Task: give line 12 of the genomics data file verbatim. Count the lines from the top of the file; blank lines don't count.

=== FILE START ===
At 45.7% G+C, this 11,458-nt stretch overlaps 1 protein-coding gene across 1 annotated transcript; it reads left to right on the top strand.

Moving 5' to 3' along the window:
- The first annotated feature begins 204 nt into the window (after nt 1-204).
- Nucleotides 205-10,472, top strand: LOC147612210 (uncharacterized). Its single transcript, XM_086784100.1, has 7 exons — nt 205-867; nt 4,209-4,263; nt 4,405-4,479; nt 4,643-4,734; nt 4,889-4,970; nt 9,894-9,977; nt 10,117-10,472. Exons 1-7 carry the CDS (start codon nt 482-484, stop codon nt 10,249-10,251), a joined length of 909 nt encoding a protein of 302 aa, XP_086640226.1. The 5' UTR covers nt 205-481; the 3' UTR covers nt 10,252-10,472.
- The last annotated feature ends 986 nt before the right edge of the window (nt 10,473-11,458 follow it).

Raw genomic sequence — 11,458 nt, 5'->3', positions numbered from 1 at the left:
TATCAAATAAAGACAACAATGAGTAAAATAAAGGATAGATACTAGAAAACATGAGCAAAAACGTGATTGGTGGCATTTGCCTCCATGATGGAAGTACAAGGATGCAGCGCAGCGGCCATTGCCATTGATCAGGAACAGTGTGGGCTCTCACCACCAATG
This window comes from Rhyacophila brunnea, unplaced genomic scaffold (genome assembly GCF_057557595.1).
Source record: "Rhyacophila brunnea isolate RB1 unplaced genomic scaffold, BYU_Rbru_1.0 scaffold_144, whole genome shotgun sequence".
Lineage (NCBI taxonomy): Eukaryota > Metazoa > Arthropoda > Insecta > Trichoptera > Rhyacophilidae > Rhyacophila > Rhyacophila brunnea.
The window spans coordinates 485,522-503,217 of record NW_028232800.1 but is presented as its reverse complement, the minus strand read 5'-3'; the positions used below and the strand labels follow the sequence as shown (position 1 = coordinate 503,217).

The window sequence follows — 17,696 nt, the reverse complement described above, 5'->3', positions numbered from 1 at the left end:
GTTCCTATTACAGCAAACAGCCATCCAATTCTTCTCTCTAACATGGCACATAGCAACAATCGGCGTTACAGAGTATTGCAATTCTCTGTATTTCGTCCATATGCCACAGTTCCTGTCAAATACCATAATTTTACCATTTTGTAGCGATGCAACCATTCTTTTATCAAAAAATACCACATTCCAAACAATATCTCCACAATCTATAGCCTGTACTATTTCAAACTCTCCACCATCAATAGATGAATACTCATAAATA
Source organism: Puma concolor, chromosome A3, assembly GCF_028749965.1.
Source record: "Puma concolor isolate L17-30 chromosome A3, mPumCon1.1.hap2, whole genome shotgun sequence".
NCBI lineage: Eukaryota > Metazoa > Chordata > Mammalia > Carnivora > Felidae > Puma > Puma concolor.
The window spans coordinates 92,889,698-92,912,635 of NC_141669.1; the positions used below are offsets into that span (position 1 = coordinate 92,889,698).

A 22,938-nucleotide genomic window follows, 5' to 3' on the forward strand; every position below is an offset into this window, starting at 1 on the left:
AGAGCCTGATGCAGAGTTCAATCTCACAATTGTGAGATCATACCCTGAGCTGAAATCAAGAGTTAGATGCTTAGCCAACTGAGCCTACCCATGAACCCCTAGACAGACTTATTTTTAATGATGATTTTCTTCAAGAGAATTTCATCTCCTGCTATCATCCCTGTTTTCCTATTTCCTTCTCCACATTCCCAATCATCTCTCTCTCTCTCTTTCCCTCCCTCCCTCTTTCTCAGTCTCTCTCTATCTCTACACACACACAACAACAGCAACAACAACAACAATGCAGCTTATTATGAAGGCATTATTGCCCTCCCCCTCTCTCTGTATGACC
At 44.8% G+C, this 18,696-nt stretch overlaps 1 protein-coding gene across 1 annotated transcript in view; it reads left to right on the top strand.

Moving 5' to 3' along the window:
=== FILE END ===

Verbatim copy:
The window sequence follows — 17,696 nt, the reverse complement described above, 5'->3', positions numbered from 1 at the left end: